TRIPLEPOINTS OF INTEREST – WEEK OF APRIL 17

In this week’s TPoI, we bring you the latest updates on Microsoft’s Xbox Game Pass service, Twitch’s new subscription service, and the possibility of a Mini SNES Classic Edition from Nintendo.

Xbox Game Pass Coming Later This Spring

Microsoft is preparing to launch Xbox Game Pass, a subscription gaming service similar to Netflix that gives users access to over 100 Xbox One and Xbox 360 titles for $9.99 a month. Gamespot notes that the service’s alpha test is coming to an end on April 28, signaling an impending launch, and CinemaBlend predicts that it could come as soon as E3. Michael Pachter is confident that Microsoft won’t be able to replicate Netflix’s success, due to the lack of newly released titles being offered on the Game Pass.

Twitch Expands Subscription Service Options

Twitch has announced new $24.99 and $9.99 level subscriptions options, allowing fans to support their favorite streamers in bigger ways. TechCrunch reports that higher payment level subscribers will count more toward a channel’s overall subscriber number than non-paying viewers. EsportsPro believes this could significantly increase partnered streamers’ revenues, with a potential for streaming to turn into a full-time job for more users of the platform. Per Eurogamer, Twitch plans to release the beta version “very soon.”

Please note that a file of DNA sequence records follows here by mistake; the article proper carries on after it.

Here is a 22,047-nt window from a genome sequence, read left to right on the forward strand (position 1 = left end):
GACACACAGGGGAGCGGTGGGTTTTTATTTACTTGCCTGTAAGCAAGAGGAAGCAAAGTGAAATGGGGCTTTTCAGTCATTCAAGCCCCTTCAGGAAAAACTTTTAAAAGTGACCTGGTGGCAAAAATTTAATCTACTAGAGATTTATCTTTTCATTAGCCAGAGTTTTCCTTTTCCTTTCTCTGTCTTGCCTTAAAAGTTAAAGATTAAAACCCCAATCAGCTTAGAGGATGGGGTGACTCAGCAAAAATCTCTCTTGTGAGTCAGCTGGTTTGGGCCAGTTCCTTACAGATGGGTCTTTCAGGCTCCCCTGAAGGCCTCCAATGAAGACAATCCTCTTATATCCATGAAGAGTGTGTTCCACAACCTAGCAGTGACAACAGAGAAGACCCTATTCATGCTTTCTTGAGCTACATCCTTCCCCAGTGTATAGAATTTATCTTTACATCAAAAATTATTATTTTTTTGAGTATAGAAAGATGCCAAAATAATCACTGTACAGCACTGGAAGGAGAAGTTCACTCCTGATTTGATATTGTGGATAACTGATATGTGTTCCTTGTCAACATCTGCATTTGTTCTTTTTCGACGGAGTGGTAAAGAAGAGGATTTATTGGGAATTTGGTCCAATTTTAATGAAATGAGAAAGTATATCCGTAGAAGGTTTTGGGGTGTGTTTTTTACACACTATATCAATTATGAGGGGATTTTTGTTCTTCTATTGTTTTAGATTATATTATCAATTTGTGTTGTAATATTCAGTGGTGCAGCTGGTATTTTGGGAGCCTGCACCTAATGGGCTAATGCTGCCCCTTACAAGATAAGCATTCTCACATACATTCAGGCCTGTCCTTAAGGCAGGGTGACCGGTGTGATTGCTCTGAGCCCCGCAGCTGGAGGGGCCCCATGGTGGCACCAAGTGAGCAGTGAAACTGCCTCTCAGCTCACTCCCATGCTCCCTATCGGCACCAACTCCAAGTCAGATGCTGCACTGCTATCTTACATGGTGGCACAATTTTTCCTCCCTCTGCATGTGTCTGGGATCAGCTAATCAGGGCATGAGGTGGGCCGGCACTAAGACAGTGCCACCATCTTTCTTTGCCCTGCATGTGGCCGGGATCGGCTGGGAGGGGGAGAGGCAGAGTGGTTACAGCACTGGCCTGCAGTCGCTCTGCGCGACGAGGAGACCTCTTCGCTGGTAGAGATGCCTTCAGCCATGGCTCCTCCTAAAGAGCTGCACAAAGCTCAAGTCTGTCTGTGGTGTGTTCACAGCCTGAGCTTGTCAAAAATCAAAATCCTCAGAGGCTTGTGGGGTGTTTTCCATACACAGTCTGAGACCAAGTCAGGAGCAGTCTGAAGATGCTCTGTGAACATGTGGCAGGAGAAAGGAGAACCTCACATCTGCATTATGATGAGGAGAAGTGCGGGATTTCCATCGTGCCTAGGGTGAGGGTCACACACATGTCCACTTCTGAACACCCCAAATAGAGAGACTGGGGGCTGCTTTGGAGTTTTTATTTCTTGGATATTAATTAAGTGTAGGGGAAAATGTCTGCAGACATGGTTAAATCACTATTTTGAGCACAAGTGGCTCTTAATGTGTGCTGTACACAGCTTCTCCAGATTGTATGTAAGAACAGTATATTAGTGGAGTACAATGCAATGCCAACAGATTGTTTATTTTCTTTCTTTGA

Nintendo to Release a Mini SNES Classic Edition?

With the global discontinuation of the NES Classic Edition, there is speculation that Nintendo has plans to launch a Mini SNES Classic Edition, according to a report from Eurogamer. Nintendo has neither confirmed nor denied the rumor, but Fortune surmises that this may have been why production of the NES Classic was stopped. If the SNES is to be released, GameSpot expects it to launch sometime around December, a perfect gift for the holidays. Polygon suggests that Nintendo implements a pre-order program to prevent the type of shortage issues that were present at the NES Classic launch, with Forbes going so far as to advise Nintendo to triple the amount of SNES available.